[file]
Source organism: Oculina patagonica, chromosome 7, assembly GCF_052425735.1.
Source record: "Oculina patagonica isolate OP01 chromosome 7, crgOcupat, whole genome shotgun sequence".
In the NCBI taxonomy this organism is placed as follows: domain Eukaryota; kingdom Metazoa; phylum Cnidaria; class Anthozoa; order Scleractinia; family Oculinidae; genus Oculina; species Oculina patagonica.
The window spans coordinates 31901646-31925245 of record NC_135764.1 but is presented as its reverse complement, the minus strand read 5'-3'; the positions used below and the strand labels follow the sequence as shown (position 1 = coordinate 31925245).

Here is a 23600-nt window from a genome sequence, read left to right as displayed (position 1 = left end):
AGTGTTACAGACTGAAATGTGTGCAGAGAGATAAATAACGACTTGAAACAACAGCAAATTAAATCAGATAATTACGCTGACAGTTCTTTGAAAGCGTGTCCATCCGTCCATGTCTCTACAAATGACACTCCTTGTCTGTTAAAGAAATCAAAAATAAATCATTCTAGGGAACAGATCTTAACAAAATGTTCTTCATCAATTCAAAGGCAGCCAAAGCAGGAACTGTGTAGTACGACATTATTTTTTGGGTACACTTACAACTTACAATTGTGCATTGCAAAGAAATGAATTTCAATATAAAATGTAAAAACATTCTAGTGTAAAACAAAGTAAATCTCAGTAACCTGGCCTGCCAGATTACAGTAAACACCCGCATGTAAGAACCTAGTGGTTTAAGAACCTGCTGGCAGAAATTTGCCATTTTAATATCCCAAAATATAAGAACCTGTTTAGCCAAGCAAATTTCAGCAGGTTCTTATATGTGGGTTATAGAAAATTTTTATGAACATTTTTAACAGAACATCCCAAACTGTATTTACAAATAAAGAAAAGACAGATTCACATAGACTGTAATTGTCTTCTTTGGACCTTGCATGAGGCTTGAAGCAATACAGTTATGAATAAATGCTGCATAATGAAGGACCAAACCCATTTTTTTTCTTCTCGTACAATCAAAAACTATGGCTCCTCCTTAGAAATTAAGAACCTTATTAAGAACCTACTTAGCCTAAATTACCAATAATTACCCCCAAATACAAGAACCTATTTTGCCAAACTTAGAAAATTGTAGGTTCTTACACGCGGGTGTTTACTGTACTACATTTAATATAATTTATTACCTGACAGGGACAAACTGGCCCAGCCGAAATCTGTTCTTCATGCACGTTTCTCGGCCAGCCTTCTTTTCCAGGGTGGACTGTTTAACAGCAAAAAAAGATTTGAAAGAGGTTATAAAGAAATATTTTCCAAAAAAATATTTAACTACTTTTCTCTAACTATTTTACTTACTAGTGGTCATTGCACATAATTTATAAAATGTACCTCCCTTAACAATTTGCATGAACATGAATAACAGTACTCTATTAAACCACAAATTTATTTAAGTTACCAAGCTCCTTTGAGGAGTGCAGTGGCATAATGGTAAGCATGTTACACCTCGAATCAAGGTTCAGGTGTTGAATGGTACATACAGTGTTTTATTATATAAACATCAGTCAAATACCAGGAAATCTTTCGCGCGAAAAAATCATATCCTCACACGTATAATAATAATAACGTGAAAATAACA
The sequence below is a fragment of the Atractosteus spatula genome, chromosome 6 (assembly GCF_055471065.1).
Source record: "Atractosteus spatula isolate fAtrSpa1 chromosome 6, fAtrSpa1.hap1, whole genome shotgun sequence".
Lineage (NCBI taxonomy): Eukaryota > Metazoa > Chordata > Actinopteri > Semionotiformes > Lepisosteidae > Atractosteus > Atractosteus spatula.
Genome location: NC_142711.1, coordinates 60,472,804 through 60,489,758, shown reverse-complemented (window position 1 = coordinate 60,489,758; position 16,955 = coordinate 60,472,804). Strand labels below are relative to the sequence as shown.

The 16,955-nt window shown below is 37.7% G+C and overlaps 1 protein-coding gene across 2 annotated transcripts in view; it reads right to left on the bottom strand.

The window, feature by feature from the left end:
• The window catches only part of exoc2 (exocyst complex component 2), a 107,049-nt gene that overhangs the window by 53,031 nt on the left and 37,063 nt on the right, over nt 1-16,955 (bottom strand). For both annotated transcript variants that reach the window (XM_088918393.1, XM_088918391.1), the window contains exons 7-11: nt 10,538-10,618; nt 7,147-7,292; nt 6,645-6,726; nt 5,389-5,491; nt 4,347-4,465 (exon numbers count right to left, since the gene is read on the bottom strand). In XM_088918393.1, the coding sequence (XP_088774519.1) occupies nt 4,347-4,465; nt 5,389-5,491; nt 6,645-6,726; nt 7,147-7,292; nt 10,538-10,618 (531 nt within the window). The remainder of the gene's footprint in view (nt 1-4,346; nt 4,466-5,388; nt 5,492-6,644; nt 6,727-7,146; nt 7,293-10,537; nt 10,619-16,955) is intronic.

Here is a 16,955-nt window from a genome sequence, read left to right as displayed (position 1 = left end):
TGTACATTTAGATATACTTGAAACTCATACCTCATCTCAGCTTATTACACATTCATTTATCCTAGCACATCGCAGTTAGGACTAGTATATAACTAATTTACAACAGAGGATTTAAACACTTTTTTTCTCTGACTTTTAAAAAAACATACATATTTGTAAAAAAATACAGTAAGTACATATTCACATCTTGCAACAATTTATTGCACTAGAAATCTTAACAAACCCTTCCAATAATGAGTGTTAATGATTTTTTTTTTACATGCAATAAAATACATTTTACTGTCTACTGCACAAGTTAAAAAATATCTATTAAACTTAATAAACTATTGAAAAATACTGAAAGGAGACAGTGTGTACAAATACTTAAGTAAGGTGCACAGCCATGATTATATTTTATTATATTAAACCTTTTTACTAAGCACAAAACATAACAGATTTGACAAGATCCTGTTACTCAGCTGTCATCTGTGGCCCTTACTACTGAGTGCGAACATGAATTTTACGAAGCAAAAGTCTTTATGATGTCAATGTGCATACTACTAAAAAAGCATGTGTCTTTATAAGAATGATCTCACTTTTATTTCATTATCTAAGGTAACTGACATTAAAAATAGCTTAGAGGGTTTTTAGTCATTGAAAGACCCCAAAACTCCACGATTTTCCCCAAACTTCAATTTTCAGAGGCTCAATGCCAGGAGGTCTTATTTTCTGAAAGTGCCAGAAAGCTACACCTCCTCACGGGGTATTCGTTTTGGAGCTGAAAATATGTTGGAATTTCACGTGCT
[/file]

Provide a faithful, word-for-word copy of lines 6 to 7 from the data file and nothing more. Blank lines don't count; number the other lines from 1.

AGTGTTACAGACTGAAATGTGTGCAGAGAGATAAATAACGACTTGAAACAACAGCAAATTAAATCAGATAATTACGCTGACAGTTCTTTGAAAGCGTGTCCATCCGTCCATGTCTCTACAAATGACACTCCTTGTCTGTTAAAGAAATCAAAAATAAATCATTCTAGGGAACAGATCTTAACAAAATGTTCTTCATCAATTCAAAGGCAGCCAAAGCAGGAACTGTGTAGTACGACATTATTTTTTGGGTACACTTACAACTTACAATTGTGCATTGCAAAGAAATGAATTTCAATATAAAATGTAAAAACATTCTAGTGTAAAACAAAGTAAATCTCAGTAACCTGGCCTGCCAGATTACAGTAAACACCCGCATGTAAGAACCTAGTGGTTTAAGAACCTGCTGGCAGAAATTTGCCATTTTAATATCCCAAAATATAAGAACCTGTTTAGCCAAGCAAATTTCAGCAGGTTCTTATATGTGGGTTATAGAAAATTTTTATGAACATTTTTAACAGAACATCCCAAACTGTATTTACAAATAAAGAAAAGACAGATTCACATAGACTGTAATTGTCTTCTTTGGACCTTGCATGAGGCTTGAAGCAATACAGTTATGAATAAATGCTGCATAATGAAGGACCAAACCCATTTTTTTTCTTCTCGTACAATCAAAAACTATGGCTCCTCCTTAGAAATTAAGAACCTTATTAAGAACCTACTTAGCCTAAATTACCAATAATTACCCCCAAATACAAGAACCTATTTTGCCAAACTTAGAAAATTGTAGGTTCTTACACGCGGGTGTTTACTGTACTACATTTAATATAATTTATTACCTGACAGGGACAAACTGGCCCAGCCGAAATCTGTTCTTCATGCACGTTTCTCGGCCAGCCTTCTTTTCCAGGGTGGACTGTTTAACAGCAAAAAAAGATTTGAAAGAGGTTATAAAGAAATATTTTCCAAAAAAATATTTAACTACTTTTCTCTAACTATTTTACTTACTAGTGGTCATTGCACATAATTTATAAAATGTACCTCCCTTAACAATTTGCATGAACATGAATAACAGTACTCTATTAAACCACAAATTTATTTAAGTTACCAAGCTCCTTTGAGGAGTGCAGTGGCATAATGGTAAGCATGTTACACCTCGAATCAAGGTTCAGGTGTTGAATGGTACATACAGTGTTTTATTATATAAACATCAGTCAAATACCAGGAAATCTTTCGCGCGAAAAAATCATATCCTCACACGTATAATAATAATAACGTGAAAATAACA
The sequence below is a fragment of the Atractosteus spatula genome, chromosome 6 (assembly GCF_055471065.1).